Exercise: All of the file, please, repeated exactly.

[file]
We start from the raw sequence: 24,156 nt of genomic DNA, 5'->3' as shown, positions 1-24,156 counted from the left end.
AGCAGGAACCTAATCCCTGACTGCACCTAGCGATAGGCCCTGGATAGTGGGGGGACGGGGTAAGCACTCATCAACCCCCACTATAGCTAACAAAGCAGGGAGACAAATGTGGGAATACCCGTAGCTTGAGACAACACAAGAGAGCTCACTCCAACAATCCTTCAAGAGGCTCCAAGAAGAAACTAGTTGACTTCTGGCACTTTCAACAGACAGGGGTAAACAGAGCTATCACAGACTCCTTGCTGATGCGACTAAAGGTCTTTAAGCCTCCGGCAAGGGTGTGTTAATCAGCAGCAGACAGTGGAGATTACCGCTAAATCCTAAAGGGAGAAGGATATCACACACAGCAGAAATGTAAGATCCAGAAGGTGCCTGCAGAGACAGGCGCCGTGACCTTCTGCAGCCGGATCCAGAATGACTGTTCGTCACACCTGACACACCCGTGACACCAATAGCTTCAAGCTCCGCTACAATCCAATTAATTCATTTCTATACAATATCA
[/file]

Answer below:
We start from the raw sequence: 24,156 nt of genomic DNA, 5'->3' as shown, positions 1-24,156 counted from the left end.
AGCAGGAACCTAATCCCTGACTGCACCTAGCGATAGGCCCTGGATAGTGGGGGGACGGGGTAAGCACTCATCAACCCCCACTATAGCTAACAAAGCAGGGAGACAAATGTGGGAATACCCGTAGCTTGAGACAACACAAGAGAGCTCACTCCAACAATCCTTCAAGAGGCTCCAAGAAGAAACTAGTTGACTTCTGGCACTTTCAACAGACAGGGGTAAACAGAGCTATCACAGACTCCTTGCTGATGCGACTAAAGGTCTTTAAGCCTCCGGCAAGGGTGTGTTAATCAGCAGCAGACAGTGGAGATTACCGCTAAATCCTAAAGGGAGAAGGATATCACACACAGCAGAAATGTAAGATCCAGAAGGTGCCTGCAGAGACAGGCGCCGTGACCTTCTGCAGCCGGATCCAGAATGACTGTTCGTCACACCTGACACACCCGTGACACCAATAGCTTCAAGCTCCGCTACAATCCAATTAATTCATTTCTATACAATATCA